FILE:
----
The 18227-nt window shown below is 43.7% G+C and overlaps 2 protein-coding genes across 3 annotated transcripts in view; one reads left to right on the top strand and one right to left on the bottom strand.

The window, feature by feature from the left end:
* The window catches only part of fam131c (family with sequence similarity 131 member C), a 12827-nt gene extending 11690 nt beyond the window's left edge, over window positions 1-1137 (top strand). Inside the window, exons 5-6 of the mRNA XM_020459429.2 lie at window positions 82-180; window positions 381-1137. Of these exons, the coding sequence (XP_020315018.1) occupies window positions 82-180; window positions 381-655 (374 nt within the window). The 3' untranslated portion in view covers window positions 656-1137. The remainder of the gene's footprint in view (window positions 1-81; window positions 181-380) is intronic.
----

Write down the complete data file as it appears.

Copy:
The 18227-nt window shown below is 43.7% G+C and overlaps 2 protein-coding genes across 3 annotated transcripts in view; one reads left to right on the top strand and one right to left on the bottom strand.

The window, feature by feature from the left end:
* The window catches only part of fam131c (family with sequence similarity 131 member C), a 12827-nt gene extending 11690 nt beyond the window's left edge, over window positions 1-1137 (top strand). Inside the window, exons 5-6 of the mRNA XM_020459429.2 lie at window positions 82-180; window positions 381-1137. Of these exons, the coding sequence (XP_020315018.1) occupies window positions 82-180; window positions 381-655 (374 nt within the window). The 3' untranslated portion in view covers window positions 656-1137. The remainder of the gene's footprint in view (window positions 1-81; window positions 181-380) is intronic.